The cast had a rigorous four-week rehearsal schedule in Baton Rouge, and the
music directors and the choreographer, Aakomon Jones, needed to decide how to
build the musical numbers around their performers. Each actor had different
levels of singing and dancing experience, and it was important for them all to
come together in their respective music groups. The filmmakers enrolled the
actors in an a cappella "boot camp," where the actors sang and danced for
approximately 10 hours a day. Despite some blisters on their feet and a few
tears, everyone bonded and found a harmonious musical sound.
The rehearsal process included spending a few hours in the music room, where The
Treblemakers and The Bellas learned one song and practiced their individual
singing parts, and then moved on to choreography. After lunch, it was back to
the music room to learn a new song. The recording studio and the production
offices were housed in the same location, which made it convenient for the
actors to go in for vocal coaching to record their individual parts. At the end
of a rehearsal week, the entire production crew was brought in so that the cast
would feel comfortable performing live in front of an audience.
In addition to singing and dancing, Hana Mae Lee also had to learn how to
beat-box, a surprising skill for her character, Lilly, whose speaking voice is
as a mouse throughout most of the film. Says Lee: "The studio set me up with a
professional beat-boxer, DJ Spencer. He's amazing. I thought it would be really
fierce if Lilly could scratch. I brought the idea to DJ Spencer, and he taught
me some cool ways to do it. When it came down to the finale song, I got to
scratch and it sounds awesome. It was great to be able to make Lilly as dynamic
as she is, and the beat-boxing just made her that much more aca-awesome."
Says Kendrick about performing the riff-off between the college's singing groups
at the pool: "It was a little stressful for everyone since the pressure was on
to get it right. The day we shot the battle turned out to be fun because we all
knew that this was something we could handle. It was incredible seeing
everyone's performance. It was like somebody suddenly did a backflip out of
nowhere and you weren't aware they could do that."
Astin compared rehearsals to theater camp: "The guys would sit in on the girls'
rehearsals and they would sit in on ours, and when they would do well, we'd be
excited. We were proud of each other."
DeVine admits: "I didn't know about a cappella at all. But now I'm a damn whiz
kid on the subject! I've never recorded music professionally, and there was a
camera in the booth so that Ed and Deke could make sure we expressed emotion
through our voices. At one point after exiting the recording booth, everyone was
laughing hysterically because I had lifted my shirt up and was grinding the
microphone thinking that no one could see me."
"The film is fun and invigorating and creates a backdrop to a world that most
people don't know a lot about," says Moore. "Though, audiences may be a little
familiar with it as a function of what's been on television for the last few
years, with the massive reemergence of talent shows both in America and all over
To help with vocal production on the film, the filmmakers brought in Grammy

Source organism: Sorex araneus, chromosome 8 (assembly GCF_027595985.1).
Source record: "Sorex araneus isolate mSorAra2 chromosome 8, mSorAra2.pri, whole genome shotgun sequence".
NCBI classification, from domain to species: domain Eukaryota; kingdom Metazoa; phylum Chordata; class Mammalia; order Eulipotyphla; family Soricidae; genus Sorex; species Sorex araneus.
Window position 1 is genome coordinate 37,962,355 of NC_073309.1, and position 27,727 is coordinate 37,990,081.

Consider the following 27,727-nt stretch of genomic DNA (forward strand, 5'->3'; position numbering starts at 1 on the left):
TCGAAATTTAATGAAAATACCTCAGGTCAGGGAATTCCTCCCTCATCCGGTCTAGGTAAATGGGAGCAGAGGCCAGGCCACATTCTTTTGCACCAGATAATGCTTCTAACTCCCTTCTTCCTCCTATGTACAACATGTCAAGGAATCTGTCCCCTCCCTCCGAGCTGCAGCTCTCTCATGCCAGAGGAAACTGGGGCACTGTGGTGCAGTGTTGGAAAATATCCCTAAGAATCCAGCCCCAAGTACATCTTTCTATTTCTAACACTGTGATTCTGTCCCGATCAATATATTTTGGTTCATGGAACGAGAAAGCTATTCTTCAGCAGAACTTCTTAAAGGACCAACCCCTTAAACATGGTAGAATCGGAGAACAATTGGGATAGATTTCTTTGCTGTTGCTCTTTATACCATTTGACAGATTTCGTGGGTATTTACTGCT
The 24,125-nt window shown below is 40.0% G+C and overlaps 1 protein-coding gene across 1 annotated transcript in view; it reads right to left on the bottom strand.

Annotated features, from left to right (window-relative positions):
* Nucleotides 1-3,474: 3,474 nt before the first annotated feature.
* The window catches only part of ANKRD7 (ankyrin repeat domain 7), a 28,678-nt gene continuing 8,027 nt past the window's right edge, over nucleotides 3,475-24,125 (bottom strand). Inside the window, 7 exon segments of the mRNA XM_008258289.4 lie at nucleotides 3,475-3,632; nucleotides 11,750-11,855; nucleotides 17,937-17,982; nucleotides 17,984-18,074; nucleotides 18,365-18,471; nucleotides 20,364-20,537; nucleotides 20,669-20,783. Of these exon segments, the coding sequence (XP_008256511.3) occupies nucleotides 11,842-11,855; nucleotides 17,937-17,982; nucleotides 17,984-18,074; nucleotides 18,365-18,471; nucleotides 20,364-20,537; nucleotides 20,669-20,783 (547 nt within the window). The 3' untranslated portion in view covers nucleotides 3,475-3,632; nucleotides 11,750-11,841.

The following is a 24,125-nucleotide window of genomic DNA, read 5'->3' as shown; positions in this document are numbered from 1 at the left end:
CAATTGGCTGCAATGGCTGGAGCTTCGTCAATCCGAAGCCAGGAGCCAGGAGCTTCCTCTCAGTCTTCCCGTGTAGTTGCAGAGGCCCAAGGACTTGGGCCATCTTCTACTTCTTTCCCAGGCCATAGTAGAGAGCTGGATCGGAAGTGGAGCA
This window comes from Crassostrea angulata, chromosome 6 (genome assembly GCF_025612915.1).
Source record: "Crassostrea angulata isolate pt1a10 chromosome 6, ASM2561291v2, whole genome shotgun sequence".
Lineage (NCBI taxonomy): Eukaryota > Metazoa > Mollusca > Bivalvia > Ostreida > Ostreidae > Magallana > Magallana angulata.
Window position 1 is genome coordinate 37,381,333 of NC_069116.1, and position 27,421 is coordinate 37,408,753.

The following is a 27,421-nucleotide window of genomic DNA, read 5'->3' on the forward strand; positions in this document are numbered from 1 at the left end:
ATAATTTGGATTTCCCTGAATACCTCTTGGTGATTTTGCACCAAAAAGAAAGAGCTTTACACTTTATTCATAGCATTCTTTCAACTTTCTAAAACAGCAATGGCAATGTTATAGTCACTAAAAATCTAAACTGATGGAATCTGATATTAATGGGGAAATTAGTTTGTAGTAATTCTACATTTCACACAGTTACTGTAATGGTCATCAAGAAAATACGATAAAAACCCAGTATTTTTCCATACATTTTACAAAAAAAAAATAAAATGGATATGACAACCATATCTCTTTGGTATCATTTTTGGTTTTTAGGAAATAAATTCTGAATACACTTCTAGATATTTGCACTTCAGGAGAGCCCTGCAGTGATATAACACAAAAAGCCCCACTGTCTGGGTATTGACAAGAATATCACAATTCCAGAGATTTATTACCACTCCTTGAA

nominee HARVEY MASON, JR., and his team of producers (called The Underdogs).
Mason, whose credits include arranging and producing music for 2006's Dreamgirls,
consulted during production and fine-tuned the sound in postproduction. Says
Moore: "Harvey came in with his incredible list of credits and all of the
Grammys he's been nominated for and the incredible artists that he's worked
with. He brought an outsider's perspective on how to make a cappella music sound
cool, especially since we're doing covers of popular artists. Harvey was able to
make the actors relax and sing in a way that let the character come through but
also makes the music sound awesome."
Songwriter Ester Dean, who makes her acting debut in the film, was elated to be
able to perform one of the hit songs that she'd previously co-written. Says
Dean: "We actually sang a song I wrote in the movie, Rihanna's 'S&M.' It was so
dope to have my song in Pitch Perfect, and to be able to work with a great
Recording and producing vocal-only versions of songs proved to be different than
producing the full
versions. According to Mason, "You don't have the musicians to rely on, so you
have to figure out how to re-create the sound. The songs that we did for this
film were covers of songs that most people know, and people are accustomed to
hearing them with a full arrangement. As a producer, I had to figure out how I
was going to cover the baseline and the strings and how to emulate those
instruments with a voice.
"Jason really knows music," continues Mason. "It's not often that you run into a
director who not only can direct and get his vision on screen, but he hears
everything and knows what he wants it to sound like. He's also familiar with
musical terms, so when we spoke, we'd speak in musical terms. He was involved in
many of the decisions as far as how actors performed songs, and he was directing
in the recording studio."
Moore even had nationally award-winning all-male group the University of
Virginia (UVA) Hullabahoos perform in the a cappella championship scene, as well
as Tulane's Green Envy and Florida State's All-Night Yahtzee. Rapkin included
the Hullabahoos in his book, and it was by happy coincidence that Moore knew one
of the founders of the group. He shares: "I thought it would be important to
have an authentic, well-known group in the movie. I called my friend Halstead
and asked how to get these guys to come down to the set. The UVA Hullabahoos
raised money, got in a camper and drove all the way out to Baton Rouge. They
recorded their version of Europe's 'Final Countdown' and perform their
incredible arrangement in the movie."
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